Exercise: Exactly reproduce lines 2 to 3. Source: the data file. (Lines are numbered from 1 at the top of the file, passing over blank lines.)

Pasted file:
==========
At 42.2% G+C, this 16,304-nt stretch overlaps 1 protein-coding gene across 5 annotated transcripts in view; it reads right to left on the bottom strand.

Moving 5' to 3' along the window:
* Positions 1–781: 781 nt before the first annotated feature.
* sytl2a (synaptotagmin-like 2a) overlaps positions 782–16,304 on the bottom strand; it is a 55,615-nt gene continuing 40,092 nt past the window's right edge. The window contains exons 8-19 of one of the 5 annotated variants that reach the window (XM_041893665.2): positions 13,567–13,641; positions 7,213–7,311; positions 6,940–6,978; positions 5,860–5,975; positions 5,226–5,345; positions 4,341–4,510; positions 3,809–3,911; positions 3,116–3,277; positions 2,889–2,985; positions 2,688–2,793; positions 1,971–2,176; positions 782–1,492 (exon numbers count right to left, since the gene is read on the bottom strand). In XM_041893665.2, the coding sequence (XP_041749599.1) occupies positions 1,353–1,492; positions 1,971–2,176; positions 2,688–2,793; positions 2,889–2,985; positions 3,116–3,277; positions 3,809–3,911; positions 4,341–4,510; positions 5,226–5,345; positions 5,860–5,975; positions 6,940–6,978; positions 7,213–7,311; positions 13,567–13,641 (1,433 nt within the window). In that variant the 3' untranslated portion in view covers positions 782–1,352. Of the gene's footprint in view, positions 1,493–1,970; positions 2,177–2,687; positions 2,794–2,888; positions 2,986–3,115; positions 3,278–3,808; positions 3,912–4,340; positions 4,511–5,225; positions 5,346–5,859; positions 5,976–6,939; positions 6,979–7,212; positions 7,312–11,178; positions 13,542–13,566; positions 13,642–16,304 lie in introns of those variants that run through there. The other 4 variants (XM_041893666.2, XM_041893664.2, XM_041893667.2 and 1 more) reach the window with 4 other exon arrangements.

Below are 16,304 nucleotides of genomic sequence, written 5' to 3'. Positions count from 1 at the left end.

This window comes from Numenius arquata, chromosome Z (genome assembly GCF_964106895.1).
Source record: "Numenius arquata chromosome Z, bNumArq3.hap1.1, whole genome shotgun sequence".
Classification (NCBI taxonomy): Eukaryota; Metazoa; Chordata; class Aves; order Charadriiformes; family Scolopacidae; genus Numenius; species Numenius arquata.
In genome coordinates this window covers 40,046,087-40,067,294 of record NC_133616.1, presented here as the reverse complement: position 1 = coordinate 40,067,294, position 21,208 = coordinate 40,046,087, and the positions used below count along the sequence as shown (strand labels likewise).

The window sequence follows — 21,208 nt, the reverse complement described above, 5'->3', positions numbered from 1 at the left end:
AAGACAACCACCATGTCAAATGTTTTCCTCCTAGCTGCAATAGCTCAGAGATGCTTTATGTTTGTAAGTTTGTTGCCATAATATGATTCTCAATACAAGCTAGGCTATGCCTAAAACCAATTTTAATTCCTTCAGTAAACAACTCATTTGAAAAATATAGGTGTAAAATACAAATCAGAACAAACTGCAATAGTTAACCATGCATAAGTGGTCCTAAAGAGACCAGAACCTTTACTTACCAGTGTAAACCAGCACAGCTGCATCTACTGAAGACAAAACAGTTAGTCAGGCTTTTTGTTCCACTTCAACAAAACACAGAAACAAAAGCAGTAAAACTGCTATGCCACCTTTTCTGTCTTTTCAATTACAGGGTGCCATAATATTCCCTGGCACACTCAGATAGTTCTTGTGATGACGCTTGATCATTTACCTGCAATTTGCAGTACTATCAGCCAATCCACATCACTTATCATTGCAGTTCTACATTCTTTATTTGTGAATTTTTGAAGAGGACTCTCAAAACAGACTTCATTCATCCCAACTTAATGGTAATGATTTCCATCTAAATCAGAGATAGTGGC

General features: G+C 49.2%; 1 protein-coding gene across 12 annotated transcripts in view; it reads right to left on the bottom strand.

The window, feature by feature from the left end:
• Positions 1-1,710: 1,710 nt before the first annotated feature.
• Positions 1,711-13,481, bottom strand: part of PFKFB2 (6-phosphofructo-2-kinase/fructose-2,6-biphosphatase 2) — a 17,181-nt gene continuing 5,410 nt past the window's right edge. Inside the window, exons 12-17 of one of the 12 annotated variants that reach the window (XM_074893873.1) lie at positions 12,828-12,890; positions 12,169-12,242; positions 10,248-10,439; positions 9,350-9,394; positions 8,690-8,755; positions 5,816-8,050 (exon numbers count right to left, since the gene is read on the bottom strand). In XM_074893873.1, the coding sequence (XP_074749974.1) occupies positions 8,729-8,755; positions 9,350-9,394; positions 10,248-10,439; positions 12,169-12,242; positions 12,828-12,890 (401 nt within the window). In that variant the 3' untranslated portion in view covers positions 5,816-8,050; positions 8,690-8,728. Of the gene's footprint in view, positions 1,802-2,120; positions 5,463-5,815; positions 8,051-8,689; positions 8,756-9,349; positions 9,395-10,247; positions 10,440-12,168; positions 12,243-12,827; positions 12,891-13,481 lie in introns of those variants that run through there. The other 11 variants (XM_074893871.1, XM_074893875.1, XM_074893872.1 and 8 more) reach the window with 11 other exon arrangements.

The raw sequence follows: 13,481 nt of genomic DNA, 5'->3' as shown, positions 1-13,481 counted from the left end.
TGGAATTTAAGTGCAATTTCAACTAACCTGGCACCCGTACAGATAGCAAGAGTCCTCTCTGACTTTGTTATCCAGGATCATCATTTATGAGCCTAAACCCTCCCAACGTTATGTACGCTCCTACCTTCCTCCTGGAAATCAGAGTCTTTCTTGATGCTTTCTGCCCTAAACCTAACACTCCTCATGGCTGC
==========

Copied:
Moving 5' to 3' along the window:
* Positions 1–781: 781 nt before the first annotated feature.